How Humans Can Save Pets with Blood Transfusions
The ability to transfuse blood has proved to be a valuable medical procedure for saving lives, both human and animal. Blood transfusions, however, require stringent matching to avoid life-threatening reactions in blood recipients. It is uncommon for humans to donate blood to animals for these reasons. But brand new research suggests that humans can donate a blood serum protein called albumin and save the lives of their pets.
What's Important About Serum Protein in Blood
When most people think of blood they typically think of red blood cells and their important function of carrying oxygen to the cells of the body. But blood contains many other cells and chemicals that are equally important. Blood contains white blood cells and antibodies to fight off infections. Special cells and chemicals also promote clotting after injury to protect against excessive blood loss.
But one crucial blood protein is called albumin. Albumin is necessary in blood to act like a sponge and keep the water content of blood in the arteries and veins. Arteries and veins are not lifeless pipes. They are made of cells that are connected to each other in a cylinder to form a hose. But the joints of these cells are not water tight and can leak that water that is a major component of blood. Serum albumin creates an osmotic force that attracts water so it doesn’t leak from the blood vessels through the cell junctions.
Dog Diseases that Reduce Serum Albumin in Blood
The lack of protein intake or protein loss in animals can result in losses of serum albumin levels. Decreased levels of albumin result in water leaking from blood vessels and pooling in body cavities. Starving children have pot bellies because the lack of dietary protein leads to a decrease of serum albumin and results in leakage of water into the abdominal cavity. Puppies and kittens with parasites will have the same pot-bellied appearance because their intestinal worms are consuming all of the protein in the diet. With severe decreases in serum albumin, the chest cavity can fill with water, causing a life threating situation where the human or pet dies of drowning in their own body fluids.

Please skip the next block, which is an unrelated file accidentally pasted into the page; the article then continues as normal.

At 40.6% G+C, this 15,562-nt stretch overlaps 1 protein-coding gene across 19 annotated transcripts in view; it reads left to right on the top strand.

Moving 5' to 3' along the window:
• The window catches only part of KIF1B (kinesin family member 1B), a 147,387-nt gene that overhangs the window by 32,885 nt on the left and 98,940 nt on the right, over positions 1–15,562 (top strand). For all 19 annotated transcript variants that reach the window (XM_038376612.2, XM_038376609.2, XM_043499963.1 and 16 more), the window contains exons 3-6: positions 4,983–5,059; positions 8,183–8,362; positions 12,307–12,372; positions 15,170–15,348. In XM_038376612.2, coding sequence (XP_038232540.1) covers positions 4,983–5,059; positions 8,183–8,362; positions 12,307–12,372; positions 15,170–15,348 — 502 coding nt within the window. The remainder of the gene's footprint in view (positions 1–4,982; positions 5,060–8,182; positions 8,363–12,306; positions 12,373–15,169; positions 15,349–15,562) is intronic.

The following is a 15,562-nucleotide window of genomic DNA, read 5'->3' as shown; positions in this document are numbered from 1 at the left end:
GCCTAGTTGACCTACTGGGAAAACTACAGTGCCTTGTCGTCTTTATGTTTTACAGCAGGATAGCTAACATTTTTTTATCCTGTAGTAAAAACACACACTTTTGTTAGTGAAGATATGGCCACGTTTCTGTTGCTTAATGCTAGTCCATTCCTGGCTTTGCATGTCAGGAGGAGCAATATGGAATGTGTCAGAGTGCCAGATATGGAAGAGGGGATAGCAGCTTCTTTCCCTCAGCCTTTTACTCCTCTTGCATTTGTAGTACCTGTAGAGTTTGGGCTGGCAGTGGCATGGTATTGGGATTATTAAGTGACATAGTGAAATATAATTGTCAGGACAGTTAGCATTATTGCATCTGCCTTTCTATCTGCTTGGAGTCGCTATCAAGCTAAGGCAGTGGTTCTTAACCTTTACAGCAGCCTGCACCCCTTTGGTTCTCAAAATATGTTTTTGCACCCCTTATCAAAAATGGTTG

Animals with certain intestinal diseases also experience hypoalbuminemia, as low serum albumin is called. Dogs and cats with severe inflammatory bowel disease (IBD) have a much thickened lining of the intestines due to inflammation of unknown cause. The increased thickness makes it difficult to absorb dietary protein and it goes wasted in the animal's stool. Severely affected animals can become hypoalbuminemic and begin accumulating water in their abdomen and chest cavities. Another disease called protein losing enteropathy or PLE also interferes with protein absorption and can cause the same symptoms.
During these episodes of hypoalbuminemia transfusions of blood serum can reverse the fluid accumulation and give veterinarians an opportunity to make dietary adjustments to manage the condition.
At the recent American College of Veterinary Internal Medicine in Nashville, Tennessee, veterinary researchers presented a study* where human serum albumin was transfused to dogs with IBD and PLE that were experiencing acute fluid accumulation in the abdomen and chest due to low serum albumin. They found that the transfusions were effective, safe, and had rejections rates no higher than is expected with blood or other types of transfusions.
This research suggests that you can now help your pet in the event of a hypoalbuminemia.
Dr. Ken Tudor